Autumn presents a similar tension for folks… the changing colder weather means heavier clothes, shorter, darker days, and the coming of snow-storm filled, winter months. It also brings Halloween, Thanksgiving, Hannukah, Kwanzaa, and Christmas, though, and wonderful foods like apples, pumpkins, kale, winter squash, and opportunities for eating those more cold weather foods like stews and holiday foods like tortes and pies.

This week, we had apples and pumpkins from neighbors’ gardens as well as our own to use up, so I decided to “change” what I usually make with apples and pumpkins (apple crisp and pumpkin pie) in favor of trying something new and different. So, I made an apple brownie, which is different from a chocolate brownie but tasty nonetheless, and a pumpkin gingerbread trifle because I had leftover gingerbread muffins from a workshop. Both treats were thoroughly enjoyed by the folks who benefited from my willingness to think that change could be a good thing!

Apple Brownies


2 cups gluten free flour blend (I used King Arthur’s whole grain version)

2 tsp cinnamon

1 tsp baking powder

1 tsp baking soda

1 tsp salt

1 cup vegan butter, melted

2 cups coconut sugar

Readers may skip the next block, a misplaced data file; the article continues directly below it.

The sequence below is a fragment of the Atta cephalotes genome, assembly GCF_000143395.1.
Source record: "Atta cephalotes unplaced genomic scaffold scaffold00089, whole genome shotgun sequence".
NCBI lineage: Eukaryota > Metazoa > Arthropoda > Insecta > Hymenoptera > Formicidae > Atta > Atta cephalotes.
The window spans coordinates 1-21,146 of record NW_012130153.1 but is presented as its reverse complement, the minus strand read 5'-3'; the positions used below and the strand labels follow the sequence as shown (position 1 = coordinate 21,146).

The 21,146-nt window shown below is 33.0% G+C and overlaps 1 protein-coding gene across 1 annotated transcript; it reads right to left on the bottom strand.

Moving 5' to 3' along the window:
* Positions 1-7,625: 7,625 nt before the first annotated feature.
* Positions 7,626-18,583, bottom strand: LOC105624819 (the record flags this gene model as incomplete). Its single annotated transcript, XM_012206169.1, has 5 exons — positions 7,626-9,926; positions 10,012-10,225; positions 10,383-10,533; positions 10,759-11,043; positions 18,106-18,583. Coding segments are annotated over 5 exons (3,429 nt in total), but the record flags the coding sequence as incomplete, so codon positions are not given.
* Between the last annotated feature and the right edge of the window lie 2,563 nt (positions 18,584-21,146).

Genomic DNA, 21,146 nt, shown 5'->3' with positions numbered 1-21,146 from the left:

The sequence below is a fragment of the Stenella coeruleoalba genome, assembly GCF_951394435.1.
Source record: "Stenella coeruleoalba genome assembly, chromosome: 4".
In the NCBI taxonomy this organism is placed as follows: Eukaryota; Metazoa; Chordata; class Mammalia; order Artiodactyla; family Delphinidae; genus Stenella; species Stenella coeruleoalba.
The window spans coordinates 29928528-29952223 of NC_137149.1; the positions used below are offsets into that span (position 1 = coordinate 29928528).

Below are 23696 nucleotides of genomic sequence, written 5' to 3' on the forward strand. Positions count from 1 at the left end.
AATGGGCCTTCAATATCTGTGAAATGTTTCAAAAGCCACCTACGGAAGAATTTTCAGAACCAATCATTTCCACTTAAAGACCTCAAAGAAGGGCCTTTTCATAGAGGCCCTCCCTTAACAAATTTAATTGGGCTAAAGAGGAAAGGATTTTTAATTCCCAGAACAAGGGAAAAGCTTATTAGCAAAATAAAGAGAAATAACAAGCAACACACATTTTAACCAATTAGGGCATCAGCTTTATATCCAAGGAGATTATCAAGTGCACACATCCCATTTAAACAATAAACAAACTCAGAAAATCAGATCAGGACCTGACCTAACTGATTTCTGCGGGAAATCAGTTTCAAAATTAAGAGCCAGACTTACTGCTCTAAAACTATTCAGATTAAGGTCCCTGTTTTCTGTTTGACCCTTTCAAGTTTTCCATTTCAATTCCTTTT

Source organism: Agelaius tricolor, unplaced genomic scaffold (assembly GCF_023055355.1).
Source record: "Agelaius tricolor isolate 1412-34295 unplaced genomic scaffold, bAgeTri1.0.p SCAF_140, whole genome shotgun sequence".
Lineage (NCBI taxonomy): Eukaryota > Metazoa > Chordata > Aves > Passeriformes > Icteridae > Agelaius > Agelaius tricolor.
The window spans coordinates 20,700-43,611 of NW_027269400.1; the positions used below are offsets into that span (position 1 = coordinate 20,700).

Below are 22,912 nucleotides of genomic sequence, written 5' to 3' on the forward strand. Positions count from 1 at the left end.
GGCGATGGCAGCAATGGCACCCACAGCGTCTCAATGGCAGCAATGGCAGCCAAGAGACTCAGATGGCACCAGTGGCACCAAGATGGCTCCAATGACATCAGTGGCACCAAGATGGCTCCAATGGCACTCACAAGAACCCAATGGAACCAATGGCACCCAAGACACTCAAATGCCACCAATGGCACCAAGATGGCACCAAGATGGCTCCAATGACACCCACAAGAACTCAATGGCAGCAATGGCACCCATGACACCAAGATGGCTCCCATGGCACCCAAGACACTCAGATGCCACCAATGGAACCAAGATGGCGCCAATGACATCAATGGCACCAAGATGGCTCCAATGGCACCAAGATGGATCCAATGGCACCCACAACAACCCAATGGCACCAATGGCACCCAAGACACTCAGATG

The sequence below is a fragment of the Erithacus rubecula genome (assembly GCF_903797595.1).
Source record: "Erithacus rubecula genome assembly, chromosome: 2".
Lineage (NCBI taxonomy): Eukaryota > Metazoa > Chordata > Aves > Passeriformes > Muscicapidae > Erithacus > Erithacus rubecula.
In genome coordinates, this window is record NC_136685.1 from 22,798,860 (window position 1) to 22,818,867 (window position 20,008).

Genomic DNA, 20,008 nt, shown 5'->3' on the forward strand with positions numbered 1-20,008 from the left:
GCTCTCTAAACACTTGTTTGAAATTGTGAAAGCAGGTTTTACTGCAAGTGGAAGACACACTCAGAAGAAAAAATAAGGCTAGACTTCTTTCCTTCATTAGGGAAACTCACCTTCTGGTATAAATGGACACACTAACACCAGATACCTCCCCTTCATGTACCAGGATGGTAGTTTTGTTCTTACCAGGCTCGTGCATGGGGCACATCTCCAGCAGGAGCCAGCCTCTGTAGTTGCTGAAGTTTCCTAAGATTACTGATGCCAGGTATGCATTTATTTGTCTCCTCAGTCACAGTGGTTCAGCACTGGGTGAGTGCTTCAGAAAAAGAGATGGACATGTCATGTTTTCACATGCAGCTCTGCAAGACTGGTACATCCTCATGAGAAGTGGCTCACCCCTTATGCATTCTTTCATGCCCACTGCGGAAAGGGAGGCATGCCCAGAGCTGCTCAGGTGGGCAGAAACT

eggs equal to 1/2 cup (2 or three, depending on the size of your eggs)

3 large apples, peeled, cored, and diced into thin slivers

Baking Instructions:

  1. Preheat the oven to 350 degrees and line a 9 x 13 pan with parchment paper.
  2. Mix together the flour, cinnamon, baking powder, baking soda, and salt. Set aside.
  3. Mix together the melted vegan butter, sugar and eggs.
  4. Stir the chopped apples into the dry ingredients, and then add the wet ingredients, mixing well until everything is moistened and incorporated.
  5. Spread the mixture into the lined pan and bake for about 30 minutes. The brownies will be puffed but will settle when it cools.

Pumpkin Gingerbread Trifle


two cups pureed, cooked pumpkin

24 oz unsweetened plain or vanilla flavored coconut yogurt

2 tsp cinnamon

1 tsp nutmeg

2 tbsp agave

container So Delicious dairy free coconut whipped cream

cut up pieces of gingerbread cupcakes Gingerbread Cupcakes

Assembling Instructions:

  1. Mix the pumpkin, coconut yogurt, cinnamon, nutmeg, and agave together in a bowl and set aside.